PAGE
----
In our local television market, Nat's show ran back-to-back with another show that also had mere fifteen minute episodes, starring Rosemary Clooney. These were on every afternoon, & if I rushed home from school, I could just catch them both. They together formed one of my earliest musical obsessions.

Love of these shows put me a bit behind the curve compared to other kids who were embracing rock & role, for I'd go about all day thinking of Nat & Rosemary while kids in my class were into "Puff the Magic Dragon" by Peter Paul & Mary, or "Hey Hey Paula" by the excreble Paul & Paula.

Only when the Beatles arrived did my tastes narrow for a few years, & took a while for me to rediscover jazz, blues, & swing, though the early Rolling Stones were essentially rockifying great blues numbers & I never came totally disconnected from the greater stuff. Yet from about age six to age thirteen I was an eency weency pop-jazz fan which made me just a tad weirder than the average kid of the time.

And those weird tastes went back to the ragtime era. I was the only one in the first grade who knew the words to "Alexander's Ragtime Band" or could sing "Has anybody here seen Kelly? K-E double L-Y. Has anybody here seen Kelly? Have you seen him smile?" I thought it was about Kelly the Clown & the joke was Kelly the Clown never smiled.

NatI don't even know how I learned such songs by the time I was seven, perhaps from my great-grampa, perhaps from Fleischer brother cartoons & recycled old musicals that local stations ran in the afternoons in the black & white days of television.

But lest you think I must've been musically sophisticated for a child, there was another fifteen-minute show, the same vintage as Nat's & Rosemary's shows, & which I also adored, & it starred Liberace & his violinist brother who was frequently addressed on the show as "Gorgeous George."

I thought George Liberace was a wrestler who I knew about from jibbering enthusiasm from my fire-eating step-father, a carnie who just loved wrestlers, & my little-kid brain was just so enthused that a wrestler was so good on violin.

I think I just loved to see people on TV looking right at me & singing, seemingy, just to me. And I wasn't yet susceptible to peer groups, so I easily soaked up stuff that other kids didn't care about.

When Nat first found himself in the way of the opportunity of being one of the first black entertainers to have his own national television show, it had to have been the earlier Snader telescriptions that helped to prove what a dynamic presence he was for this medium.

Anyway & however, no advertiser was ever found for Nat's show, though NBC kept it going for some months even without advertisers, because they knew the show was too damned good to cancel on the basis of advertisers' fear of the wrath of racists.


Nat with Harry The Incomparable Nat "King" Cole Part II (1992) stars with a very funny bit with Nat at the piano & Sammy Davis, Jr., singing. Sammy is doing a pretty good impersonation of Nat. Then Nat asks if he can join in, & begins impersonating Sammy.

Nat singing like Sammy & Sammy like Nat amuses even themselves, & it's a marvelous little clip. Though once again, it has to be judged as top-grade television entertainment, rather than as the fine jazz Nat was capable of when he had the Trio.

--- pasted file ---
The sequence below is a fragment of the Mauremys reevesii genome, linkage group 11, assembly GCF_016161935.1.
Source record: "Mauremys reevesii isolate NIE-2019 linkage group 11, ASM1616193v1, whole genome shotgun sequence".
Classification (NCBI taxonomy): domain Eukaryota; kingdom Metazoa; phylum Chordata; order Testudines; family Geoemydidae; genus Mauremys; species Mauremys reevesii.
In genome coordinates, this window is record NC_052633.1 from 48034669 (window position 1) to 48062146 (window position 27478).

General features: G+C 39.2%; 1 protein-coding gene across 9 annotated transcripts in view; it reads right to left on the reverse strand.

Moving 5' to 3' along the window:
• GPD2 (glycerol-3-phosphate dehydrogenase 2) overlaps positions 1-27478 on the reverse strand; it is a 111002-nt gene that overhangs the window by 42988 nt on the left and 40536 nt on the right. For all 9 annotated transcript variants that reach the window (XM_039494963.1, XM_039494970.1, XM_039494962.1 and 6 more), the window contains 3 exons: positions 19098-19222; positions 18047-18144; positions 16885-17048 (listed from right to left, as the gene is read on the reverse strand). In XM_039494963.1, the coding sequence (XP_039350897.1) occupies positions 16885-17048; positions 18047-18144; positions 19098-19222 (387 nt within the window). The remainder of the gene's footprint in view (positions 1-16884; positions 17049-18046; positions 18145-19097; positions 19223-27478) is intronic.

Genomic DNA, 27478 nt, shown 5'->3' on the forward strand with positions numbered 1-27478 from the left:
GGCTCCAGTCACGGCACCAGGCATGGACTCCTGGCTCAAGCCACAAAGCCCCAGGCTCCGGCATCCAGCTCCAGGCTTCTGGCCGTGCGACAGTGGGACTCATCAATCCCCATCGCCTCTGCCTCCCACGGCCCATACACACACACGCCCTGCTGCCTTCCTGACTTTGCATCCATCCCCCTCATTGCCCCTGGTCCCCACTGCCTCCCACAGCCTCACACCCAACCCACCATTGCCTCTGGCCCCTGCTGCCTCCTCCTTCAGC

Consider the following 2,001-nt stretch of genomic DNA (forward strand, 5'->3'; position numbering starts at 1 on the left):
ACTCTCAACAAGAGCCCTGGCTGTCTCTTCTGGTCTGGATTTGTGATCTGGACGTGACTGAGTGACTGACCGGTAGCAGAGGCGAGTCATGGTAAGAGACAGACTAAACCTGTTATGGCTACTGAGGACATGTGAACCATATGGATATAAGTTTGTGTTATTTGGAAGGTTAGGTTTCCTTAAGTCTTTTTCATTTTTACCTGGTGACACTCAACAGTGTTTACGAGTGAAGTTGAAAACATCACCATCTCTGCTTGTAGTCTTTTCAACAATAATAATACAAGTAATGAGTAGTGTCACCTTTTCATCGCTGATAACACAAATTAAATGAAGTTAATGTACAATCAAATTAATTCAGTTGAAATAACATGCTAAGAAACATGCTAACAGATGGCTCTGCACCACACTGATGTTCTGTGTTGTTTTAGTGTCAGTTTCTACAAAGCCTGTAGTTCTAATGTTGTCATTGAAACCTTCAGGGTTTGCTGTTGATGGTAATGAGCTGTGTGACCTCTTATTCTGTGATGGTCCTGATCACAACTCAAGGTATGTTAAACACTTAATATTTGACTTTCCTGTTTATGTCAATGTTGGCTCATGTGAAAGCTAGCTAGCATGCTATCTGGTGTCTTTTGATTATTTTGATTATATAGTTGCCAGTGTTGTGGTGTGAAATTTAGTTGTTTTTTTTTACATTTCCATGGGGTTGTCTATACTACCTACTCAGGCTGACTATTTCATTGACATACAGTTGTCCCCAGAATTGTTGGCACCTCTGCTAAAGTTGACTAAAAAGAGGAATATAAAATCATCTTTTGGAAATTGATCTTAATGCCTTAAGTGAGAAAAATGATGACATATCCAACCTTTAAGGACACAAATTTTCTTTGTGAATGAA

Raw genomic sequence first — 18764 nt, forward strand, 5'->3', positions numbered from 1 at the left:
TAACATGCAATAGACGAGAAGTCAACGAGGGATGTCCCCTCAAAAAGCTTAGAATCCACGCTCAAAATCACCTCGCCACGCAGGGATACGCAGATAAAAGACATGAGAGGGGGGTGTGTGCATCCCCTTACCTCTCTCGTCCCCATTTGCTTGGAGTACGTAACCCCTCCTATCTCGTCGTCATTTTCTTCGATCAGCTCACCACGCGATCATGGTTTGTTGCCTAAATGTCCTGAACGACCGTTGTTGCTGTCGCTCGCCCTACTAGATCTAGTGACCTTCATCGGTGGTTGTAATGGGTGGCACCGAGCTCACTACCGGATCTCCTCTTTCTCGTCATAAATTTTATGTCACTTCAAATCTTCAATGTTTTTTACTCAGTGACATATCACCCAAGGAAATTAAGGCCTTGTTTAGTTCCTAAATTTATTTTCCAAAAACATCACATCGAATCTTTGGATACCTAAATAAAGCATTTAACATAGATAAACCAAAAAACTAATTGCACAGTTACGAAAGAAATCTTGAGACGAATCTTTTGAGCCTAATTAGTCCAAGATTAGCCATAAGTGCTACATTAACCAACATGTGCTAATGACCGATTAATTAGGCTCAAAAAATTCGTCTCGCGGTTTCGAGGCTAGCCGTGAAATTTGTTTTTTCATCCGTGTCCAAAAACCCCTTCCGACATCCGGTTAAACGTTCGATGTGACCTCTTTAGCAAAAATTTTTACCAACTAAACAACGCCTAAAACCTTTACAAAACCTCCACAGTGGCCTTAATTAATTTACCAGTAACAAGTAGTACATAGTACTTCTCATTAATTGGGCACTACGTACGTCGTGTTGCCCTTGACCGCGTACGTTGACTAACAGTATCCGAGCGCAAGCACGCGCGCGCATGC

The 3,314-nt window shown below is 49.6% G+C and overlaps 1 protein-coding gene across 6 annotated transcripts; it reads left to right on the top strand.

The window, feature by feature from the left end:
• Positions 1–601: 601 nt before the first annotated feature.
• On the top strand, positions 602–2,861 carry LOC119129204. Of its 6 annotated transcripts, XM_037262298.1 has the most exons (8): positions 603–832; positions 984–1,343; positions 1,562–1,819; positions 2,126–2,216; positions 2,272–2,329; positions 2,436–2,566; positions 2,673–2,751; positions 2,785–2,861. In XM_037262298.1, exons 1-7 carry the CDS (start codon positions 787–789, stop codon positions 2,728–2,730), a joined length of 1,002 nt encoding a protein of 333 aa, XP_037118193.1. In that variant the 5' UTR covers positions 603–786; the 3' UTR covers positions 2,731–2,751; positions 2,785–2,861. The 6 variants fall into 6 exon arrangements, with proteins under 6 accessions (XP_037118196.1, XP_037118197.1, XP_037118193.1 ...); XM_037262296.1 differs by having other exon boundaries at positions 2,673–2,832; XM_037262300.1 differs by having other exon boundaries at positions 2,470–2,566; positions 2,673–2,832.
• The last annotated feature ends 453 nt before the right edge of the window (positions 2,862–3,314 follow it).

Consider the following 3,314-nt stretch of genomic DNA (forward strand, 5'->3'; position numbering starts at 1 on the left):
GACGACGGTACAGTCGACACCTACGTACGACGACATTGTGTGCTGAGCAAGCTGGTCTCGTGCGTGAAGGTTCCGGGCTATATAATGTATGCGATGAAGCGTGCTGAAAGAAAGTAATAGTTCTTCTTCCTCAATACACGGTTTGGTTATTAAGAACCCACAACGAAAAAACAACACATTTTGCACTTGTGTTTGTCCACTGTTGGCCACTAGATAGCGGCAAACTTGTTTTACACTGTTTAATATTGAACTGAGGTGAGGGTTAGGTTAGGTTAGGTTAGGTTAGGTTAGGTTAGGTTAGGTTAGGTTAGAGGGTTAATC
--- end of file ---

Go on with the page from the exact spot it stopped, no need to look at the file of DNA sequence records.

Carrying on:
The Nat "King" Cole Show had many such guests during its one year on the air, but in these two selections of moments, we get damned few examples. One of the highlights of Part I had been the entertainment-packed veritable skit-with-song performed with Ella Fitzgerald, & the musical highlight was with the Oscar Peterson Trio & Coleman Hawkins. But for the most, Part I showed Nat on stage by himself, with the mediocrity of Nelson Riddle failing to inspire Nat vocally.

Part II provides only a scant bit more of the "guest star" appearances which livens up the clips a lot. We'll be treated to the Mills Brothers, Johnny Mercer, Harry Belefonte, & again the Oscar Peterson Trio. If Oscar instead of Nelson had been Nat's standard back-up, think how brilliant these thirteen months of episodes could've been!

The roster of guests they had to select from included Count Basie, Pearl Bailey, Eartha Kitt, Mahalia Jackson, Tony Bennett, Mel Torme, Peggy Lee, June Christy, Cab Calloway, The King Sisters, The Hi-Lo's, Billy Preston when he was a cute wee ten years old, actors like Cornell Wilde, Betty Hutton, & Hugh O'Brian, & many others, including several more moments with Ella, besides guests not so well remembered.

The impression given by the two-part selection is barely even a sampler of Nat's guests, & frankly, the cutesie-poo cuteness of Sammy Davis Jr. & Harry Belafante with Nat (singing the child-appeal "Mama Look, A Boo Boo") gives wholly the wrong impression.

But no need to gripe about what was left out when it's bad enough what was selected. "Many a Tear Has To Fall" & "Anything Goes" & other "regular" numbers start things off, each with that recurring sense that Nat would be singing at a higher level if not saddled with the Nelson Riddle Awful Orchestra.

"Anything Goes" is camped up with Nat' pretending to be be driving a car to the Sands in Los Vegas, where he's a headliner in the Copa Room. Nat then sings "Zing Goes the Strings of My Heart" at the Copa Room. He actually did four television episodes from the Copa, of which we get a sampler of five numbers all told, including the faked trip in the car. There's no clue in this sampler that Ella Fitzgerald & Tony Bennett were his guests, grumble grumble.